The air quality has reached unhealthy levels for “sensitive groups” and will stay at this level through Wednesday afternoon, according to the Colorado Department of Public Health and Environment. The wildfire smoke is harming air quality in terms of ozone concentration and fine particulate concentrations.
The greatest impacts in air quality are expected in locations within the Denver metro area, as well as northward along the I-25 corridor to Longmont.
Scott Landes, supervisor of the meteorology and prescribed fire unit with CDPHE’s Air Pollution Control Division, said that while wildfire smoke is common, the drought and winds heighten the issue.
“That has really enhanced these fires,” Landes said. “We have had really dry, windy weather patterns, especially in western parts of the state where the fires are located. These fires are producing enormous amounts of smoke, and that smoke is being transported eastward.”
CDPHE advises people with heart or lung disease, older adults and children to reduce prolonged heavy exertion on Wednesday.
Landes suggests that individuals in theimpacted areas should take it slow while outside and limit that time as much as possible. He said the ill or elderly who may be suffering from respiratory problems are at a heightened risk in this worsened air quality
He said this worsened air quality can play into the COVID-19 pandemic.
“You combine COVID-19 in with this and people might become more vulnerable to COVID-19 because their immune systems get broken down by wildfire smoke, and people who have COVID-19, their symptoms could get worse,” Landes said. “It makes things very difficult for those populations that are really suffering right now.”
Landes said one of the biggest concerns when looking at traveling wildfire smoke is fine particulate matter: extremely small particles that can be inhaled and lodge into an individual’s respiratory system.
“That can cause respiratory problems but also issues with people who have heart disease,” Landes said.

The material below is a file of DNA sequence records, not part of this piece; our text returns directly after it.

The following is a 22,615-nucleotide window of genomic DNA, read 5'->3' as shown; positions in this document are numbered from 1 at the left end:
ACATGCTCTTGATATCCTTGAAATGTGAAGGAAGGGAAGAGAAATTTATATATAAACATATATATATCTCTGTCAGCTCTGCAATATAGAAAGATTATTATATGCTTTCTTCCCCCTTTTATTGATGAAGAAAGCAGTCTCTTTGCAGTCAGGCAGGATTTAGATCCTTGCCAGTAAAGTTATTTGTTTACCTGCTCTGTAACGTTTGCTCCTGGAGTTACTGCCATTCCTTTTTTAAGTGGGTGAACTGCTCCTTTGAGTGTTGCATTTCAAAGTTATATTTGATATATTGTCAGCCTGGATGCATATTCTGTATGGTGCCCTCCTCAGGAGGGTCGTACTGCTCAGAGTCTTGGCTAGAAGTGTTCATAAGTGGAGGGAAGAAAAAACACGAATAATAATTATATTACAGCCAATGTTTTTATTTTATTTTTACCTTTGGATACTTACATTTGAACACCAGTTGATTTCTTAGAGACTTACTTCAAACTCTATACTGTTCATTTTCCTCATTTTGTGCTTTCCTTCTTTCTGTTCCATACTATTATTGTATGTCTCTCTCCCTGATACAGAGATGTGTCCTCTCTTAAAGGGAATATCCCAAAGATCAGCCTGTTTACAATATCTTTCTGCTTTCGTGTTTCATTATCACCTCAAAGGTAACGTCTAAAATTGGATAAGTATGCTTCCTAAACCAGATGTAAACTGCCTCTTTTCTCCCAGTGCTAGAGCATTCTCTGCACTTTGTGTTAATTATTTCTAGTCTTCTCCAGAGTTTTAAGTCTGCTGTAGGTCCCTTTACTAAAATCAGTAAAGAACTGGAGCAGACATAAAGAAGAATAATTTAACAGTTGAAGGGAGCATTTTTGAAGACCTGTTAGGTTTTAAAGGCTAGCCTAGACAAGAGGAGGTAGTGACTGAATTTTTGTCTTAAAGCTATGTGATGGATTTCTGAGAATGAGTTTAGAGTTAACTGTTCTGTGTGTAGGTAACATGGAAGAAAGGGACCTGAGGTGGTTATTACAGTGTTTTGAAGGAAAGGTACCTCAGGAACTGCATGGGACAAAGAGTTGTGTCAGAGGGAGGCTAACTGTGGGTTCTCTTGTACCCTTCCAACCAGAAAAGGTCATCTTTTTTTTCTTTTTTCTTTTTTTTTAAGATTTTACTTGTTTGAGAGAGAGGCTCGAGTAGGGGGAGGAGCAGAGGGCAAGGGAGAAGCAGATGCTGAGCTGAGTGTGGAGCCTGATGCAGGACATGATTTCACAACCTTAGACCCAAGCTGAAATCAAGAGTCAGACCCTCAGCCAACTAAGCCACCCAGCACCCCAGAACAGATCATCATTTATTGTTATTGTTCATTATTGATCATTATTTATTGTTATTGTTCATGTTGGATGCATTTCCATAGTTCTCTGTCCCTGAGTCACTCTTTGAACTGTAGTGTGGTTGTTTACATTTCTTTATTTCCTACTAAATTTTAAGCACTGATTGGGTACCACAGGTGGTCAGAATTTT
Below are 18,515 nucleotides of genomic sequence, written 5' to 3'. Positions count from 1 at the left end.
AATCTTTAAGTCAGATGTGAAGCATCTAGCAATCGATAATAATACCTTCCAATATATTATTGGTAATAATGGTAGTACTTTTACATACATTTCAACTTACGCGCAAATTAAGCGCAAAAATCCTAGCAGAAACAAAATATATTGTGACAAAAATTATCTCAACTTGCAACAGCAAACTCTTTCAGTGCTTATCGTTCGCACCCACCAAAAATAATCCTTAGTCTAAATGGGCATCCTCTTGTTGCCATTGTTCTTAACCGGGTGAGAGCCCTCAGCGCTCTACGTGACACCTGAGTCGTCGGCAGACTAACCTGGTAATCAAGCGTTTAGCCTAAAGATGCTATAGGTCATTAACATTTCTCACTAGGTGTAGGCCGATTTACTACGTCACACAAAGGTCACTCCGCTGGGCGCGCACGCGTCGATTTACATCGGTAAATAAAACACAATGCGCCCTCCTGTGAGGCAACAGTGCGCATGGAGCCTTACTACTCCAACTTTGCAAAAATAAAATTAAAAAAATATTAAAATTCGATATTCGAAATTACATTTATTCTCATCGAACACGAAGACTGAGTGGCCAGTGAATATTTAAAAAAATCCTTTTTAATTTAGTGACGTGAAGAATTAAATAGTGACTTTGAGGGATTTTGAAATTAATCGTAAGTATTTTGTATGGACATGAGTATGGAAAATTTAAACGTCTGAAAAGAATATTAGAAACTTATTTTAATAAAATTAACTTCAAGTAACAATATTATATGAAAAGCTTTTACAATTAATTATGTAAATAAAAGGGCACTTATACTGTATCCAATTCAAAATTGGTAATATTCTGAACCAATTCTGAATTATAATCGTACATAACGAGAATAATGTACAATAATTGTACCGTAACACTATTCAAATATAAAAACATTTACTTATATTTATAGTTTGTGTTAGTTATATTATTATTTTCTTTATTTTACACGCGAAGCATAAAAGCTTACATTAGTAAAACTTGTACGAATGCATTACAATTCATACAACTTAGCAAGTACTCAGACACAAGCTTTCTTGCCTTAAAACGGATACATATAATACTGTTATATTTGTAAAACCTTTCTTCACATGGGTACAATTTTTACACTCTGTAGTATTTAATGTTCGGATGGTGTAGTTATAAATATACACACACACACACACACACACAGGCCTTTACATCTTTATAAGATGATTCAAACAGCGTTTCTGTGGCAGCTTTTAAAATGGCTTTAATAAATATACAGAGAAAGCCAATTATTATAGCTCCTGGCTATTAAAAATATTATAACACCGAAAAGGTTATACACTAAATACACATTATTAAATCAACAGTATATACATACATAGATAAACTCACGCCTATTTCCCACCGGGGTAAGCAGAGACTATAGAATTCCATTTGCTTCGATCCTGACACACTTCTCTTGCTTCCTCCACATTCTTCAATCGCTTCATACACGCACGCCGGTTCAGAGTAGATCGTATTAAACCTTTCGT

Landes added that one of the difficulties when it comes to tracking this specific increase in wildfire smoke is the fact that smoke is coming in waves.
“We will have a decrease in the amount of particulate matter in the atmosphere in certain times of the day but then as the smoke plume comes in we will get these spikes,” Landes said. “It is difficult (to determine) exactly when those will occur.”
While carbon monoxide and nitrogen dioxide concentrations are expected to remain in the “good” category, according to CDPHE, visibility is expected to be in the moderate to poor category due to the smoke.
“From an aesthetic point of view and people’s general morale the visibility is a very negative outcome,” Landes said “Then you add in the compromised health and it becomes a very negative situation overall.”
Both fires continue to burn with little containment. According to the Incident Information System, the Pine Gulch Fire, which started July 31, has covered over 51,000 acres and is only 7% contained. According to the Post Independent, the Grizzly Creek Fire in Glenwood Canyon became the highest-priority fire in the United States Tuesday, driven by “hot, windy weather through a virtual tinderbox of dry vegetation.” This led to forced evacuations and the closing of I-70 through today and possibly longer. As of this morning, the Incident Information System says that the fire has covered over 3,700 acres.
Landes said his team is focusing on the transport winds at the locations of the fires. Residents can expect smoke on the front range Wednesday through Friday morning, but if the transport winds at the fires shift, smoke may move more southward. However, that could change based on the fires themselves.
“We may get to start seeing some improvement” by the weekend, Landes said. “This is all dependent on the activity of the fires (themselves), which is very hard to predict.”
Visit the Colorado air quality website to track the trends in the particulate concentrations and ozone concentrations throughout the day.